When a blanket of snow and ice covered Wolverhampton last winter, when steam rose from Diogo Jota’s crumpled body after another assault, some of us cast our minds away from the ceaseless Championship slog and dared to imagine how salvation would present itself if we ever reached the Promised Land.
On the sole occasion I dared to dream, it looked exactly like Molineux last night, in all its glorious splendour.
Old gold shirts gleaming, the stadium crackling and our magic man Diogo wheeling away to the South Bank’s deafening acclaim.
It was meant to be exactly like that moment, when 30,000 fans erupted under a fuzzy night sky. When Wolves were harmonious in the Premier League.
A hard beginning maketh a good ending, with an early deflected goal giving an ominously talented Chelsea side the lead, on the back of our winless run that has had some questioning the messiah who got us here in the first place. But a rousing second half performance – one which underlined that the strength of the wolf is indeed in the pack – ensured a signature win against one of the finest sides around.
Many wanted a Plan B after recent results and depending on interpretation, Nuno provided one via the outstanding Gibbs-White in a withdrawn no10 role (and Raul and Diogo either side). It was more of a tweak to the 3-4-3 system and also a nod to the adage that players win games, not systems alone. In a nutshell, we upped our levels significantly on recent weeks with everyone deserving an 8-out-of-10 minimum, from Rui right up to Raul.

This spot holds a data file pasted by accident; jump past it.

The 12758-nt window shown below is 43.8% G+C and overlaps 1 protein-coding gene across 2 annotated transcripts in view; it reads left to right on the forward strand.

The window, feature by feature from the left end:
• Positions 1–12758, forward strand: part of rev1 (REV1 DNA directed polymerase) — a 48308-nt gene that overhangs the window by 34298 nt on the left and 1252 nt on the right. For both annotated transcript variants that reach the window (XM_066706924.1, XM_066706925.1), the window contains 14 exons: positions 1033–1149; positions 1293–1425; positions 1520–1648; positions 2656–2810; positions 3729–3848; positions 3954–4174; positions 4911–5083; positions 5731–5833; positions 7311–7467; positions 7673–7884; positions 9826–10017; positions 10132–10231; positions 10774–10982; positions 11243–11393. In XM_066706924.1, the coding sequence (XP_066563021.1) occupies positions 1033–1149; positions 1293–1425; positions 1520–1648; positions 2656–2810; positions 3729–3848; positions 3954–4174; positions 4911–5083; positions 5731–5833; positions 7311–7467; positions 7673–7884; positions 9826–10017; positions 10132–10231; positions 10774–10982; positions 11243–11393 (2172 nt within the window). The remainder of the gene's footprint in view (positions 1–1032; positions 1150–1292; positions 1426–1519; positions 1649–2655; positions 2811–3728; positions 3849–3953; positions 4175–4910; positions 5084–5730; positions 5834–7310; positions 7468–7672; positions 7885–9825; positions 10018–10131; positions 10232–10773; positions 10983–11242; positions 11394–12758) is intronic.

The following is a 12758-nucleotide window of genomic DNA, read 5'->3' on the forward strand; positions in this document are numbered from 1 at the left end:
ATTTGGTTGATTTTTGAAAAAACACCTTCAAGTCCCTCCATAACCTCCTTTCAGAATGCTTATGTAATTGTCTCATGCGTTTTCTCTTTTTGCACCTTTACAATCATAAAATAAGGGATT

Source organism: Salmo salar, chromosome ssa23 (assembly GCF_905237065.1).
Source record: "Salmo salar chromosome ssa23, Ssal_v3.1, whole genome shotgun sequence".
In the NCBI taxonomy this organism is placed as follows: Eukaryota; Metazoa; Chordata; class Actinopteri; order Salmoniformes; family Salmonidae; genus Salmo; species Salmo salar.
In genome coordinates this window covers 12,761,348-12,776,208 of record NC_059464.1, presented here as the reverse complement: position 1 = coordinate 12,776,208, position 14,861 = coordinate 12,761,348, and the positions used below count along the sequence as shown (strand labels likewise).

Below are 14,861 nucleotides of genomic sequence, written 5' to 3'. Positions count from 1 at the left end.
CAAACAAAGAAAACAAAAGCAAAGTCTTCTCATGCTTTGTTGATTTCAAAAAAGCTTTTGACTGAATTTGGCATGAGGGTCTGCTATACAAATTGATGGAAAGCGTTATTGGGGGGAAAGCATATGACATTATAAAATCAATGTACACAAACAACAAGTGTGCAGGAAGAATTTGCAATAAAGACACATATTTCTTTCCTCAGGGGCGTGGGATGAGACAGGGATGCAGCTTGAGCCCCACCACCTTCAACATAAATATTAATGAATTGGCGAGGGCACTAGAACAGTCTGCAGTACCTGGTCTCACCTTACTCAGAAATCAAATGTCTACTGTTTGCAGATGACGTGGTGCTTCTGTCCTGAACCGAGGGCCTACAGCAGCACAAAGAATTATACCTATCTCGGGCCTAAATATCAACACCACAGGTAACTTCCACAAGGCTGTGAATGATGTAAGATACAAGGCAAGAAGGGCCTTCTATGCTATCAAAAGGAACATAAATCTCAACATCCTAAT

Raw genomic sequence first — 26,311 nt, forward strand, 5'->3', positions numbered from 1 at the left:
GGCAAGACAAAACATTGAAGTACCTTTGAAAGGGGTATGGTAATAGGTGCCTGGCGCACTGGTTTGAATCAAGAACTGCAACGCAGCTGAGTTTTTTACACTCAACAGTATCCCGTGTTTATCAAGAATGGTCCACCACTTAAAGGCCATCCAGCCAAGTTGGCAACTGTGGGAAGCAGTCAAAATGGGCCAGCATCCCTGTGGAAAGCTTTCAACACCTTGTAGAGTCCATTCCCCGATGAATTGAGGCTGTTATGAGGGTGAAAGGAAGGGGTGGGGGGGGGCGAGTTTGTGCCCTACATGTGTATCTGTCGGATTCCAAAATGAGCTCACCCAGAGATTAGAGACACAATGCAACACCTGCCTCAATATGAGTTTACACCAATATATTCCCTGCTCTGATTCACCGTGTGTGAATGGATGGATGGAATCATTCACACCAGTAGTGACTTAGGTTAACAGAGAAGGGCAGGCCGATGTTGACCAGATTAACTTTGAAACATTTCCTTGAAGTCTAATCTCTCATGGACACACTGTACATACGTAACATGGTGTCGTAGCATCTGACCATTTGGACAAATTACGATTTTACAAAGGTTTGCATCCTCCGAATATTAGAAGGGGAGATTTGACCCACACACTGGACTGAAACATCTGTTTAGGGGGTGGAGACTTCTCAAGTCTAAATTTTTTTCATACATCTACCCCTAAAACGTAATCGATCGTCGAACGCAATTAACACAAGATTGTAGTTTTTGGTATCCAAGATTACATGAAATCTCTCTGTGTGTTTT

Some highlights of an incredible evening featured immense last ditch tackles by Bennett and Boly at the end of the first half and start of the second. Romain Saiss reminded us what we’ve been missing in the middle of the park, while Gibbs-White shimmered in a performance of giddy proportions. And in Diogo Jota, we were reunited with our matchwinner, whose winning goal might even be more significant than the result itself.
To stay on the coat-tails of Chelsea in the first half took some doing, as Sarri’s men led us a merry dance at times, enjoying rucks of possession through some supremely talented interplay. That we were only a goal down at half time was actually a positive of sorts, as we were able to stay in the game.
Then within the blink of an eye we were 2-1 up. Molineux lit up the senses in the only way it can. Every kick, every cry and every gesture from a feverish Nuno thereafter added brushstrokes to a memorable work of art, enriched by the blue of Chelsea.
It was one of those nights. It was exactly how I dreamt it.